- The Washington Times - Tuesday, August 25, 2009

SANTA ANA, Calif. (AP) | A same-sex marriage lawsuit that created a public rift between President Obama and his gay supporters was dismissed Monday on a technicality.

U.S. District Judge David O. Carter ruled the case - the first of several pending challenges to the federal Defense of Marriage Act - must be refiled in federal court.

Judge Carter said the suit had been improperly filed in state court before it was transferred to his jurisdiction. As a result, the judge said, he would not entertain arguments on its merits, at least not yet.

“There is no point for us to go down the line of decision-making and waste time,” he said during the hearing in Santa Ana.

The case, brought on behalf of a gay Southern California couple, argues that the Defense of Marriage Act, or DOMA, violates the U.S. Constitution by discriminating against gay men and lesbians.

The 1996 law bars federal recognition of gay unions, including the granting of Social Security survivor payments and other government benefits to couples.

Six states have legalized same-sex marriage, but the federal law still bars those couples from receiving the benefits.

Gay-marriage supporters accused Mr. Obama of betraying them this summer, after U.S. Justice Department lawyers filed court papers in the lawsuit strenuously defending the federal law. As a candidate, Mr. Obama pledged to work for its repeal.

After the outcry, the president issued a memorandum extending some benefits to federal employees with same-sex partners, held a White House reception commemorating the 40th anniversary of the birth of the modern gay rights movement, and otherwise sought to reassure restive gay leaders.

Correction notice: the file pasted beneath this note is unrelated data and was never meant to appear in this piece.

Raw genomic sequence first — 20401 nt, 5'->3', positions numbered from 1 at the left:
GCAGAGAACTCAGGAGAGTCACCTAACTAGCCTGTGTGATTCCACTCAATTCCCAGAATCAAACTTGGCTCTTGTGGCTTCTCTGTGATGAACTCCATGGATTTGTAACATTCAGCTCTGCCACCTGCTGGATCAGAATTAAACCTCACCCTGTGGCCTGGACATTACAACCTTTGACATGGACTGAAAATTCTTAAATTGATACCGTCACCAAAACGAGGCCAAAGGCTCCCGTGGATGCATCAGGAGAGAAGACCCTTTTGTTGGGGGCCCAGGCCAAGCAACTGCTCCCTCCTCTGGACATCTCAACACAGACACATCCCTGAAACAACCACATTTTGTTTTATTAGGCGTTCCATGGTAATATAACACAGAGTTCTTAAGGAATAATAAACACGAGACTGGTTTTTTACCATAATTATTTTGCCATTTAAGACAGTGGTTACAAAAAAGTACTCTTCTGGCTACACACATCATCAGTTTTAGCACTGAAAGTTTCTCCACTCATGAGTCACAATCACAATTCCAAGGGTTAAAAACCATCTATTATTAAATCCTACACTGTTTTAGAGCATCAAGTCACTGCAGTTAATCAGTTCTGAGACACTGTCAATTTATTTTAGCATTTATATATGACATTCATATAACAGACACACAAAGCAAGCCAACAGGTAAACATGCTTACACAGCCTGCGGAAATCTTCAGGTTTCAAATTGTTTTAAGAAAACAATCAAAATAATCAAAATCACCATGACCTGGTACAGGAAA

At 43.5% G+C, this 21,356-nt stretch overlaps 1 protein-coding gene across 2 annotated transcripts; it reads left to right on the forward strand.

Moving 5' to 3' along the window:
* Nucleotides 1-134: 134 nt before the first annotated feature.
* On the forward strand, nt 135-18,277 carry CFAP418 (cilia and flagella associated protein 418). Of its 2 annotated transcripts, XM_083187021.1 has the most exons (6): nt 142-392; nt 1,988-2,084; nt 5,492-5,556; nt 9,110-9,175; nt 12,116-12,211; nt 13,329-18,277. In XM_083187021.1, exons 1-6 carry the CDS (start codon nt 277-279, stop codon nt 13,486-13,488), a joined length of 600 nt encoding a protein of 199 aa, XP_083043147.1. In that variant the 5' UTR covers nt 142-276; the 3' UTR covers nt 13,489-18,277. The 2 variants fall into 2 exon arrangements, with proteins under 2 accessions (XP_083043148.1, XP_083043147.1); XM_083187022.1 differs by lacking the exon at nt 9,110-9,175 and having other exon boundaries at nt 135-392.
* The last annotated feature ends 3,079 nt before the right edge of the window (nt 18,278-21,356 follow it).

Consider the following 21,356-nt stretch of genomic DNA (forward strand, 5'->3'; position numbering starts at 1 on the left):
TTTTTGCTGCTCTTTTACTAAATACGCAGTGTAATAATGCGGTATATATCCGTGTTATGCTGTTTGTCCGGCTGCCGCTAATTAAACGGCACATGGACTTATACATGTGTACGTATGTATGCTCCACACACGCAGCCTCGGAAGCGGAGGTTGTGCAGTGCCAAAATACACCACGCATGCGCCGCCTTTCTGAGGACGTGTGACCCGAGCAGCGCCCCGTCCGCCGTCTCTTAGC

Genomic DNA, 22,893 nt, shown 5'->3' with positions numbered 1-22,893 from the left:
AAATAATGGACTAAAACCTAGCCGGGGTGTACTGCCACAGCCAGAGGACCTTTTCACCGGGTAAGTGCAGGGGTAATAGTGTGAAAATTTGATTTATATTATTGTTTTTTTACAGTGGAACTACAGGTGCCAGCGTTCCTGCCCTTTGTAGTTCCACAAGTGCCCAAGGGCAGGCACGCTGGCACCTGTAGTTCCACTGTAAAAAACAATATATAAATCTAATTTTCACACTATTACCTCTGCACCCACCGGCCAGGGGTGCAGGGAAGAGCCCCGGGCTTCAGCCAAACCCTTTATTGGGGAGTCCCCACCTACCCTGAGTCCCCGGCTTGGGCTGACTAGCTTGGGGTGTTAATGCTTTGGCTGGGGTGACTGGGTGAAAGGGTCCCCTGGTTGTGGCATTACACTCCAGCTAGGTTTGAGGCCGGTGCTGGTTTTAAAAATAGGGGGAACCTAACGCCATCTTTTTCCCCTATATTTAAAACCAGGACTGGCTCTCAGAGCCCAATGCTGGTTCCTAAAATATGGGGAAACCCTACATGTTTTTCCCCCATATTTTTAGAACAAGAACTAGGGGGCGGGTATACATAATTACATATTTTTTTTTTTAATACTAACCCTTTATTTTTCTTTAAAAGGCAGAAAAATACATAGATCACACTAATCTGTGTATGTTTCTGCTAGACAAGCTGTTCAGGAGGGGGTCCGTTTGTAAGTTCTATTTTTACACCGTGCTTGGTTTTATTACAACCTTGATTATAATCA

Last week, when Justice lawyers filed a new round of papers seeking to dismiss the California case, Mr. Obama issued a statement saying he still wants to get rid of the federal law, but the government has an obligation to defend the laws passed by Congress.

Richard Gilbert, the lawyer handling the case for the plaintiffs, said he would accept Judge Carter’s invitation to submit it again.

Mr. Gilbert said he took the suit to state court only after another federal judge refused to waive court fees for his clients, Arthur Smelt and Christopher Hammer. The Orange County couple are disabled and live on fixed incomes, he said.

Monday’s action was the latest episode in a five-year legal losing streak for the couple. With Mr. Gilbert representing them, they first went to federal court to challenge both the federal law and California’s refusal to grant them a marriage license in 2004.

A federal judge ruled against them, and in 2006 the 9th U.S. Circuit Court of Appeals did as well, saying marriage laws were a state matter and that Mr. Smelt and Mr. Hammer were ineligible to challenge the federal law because they were unmarried and hadn’t tried to secure any federal spousal benefits.

The couple were among the 18,000 same-sex couples who got married in California last year, before voters amended the state constitution to ban gay marriage. They renewed their complaint after Proposition 8 passed in November.

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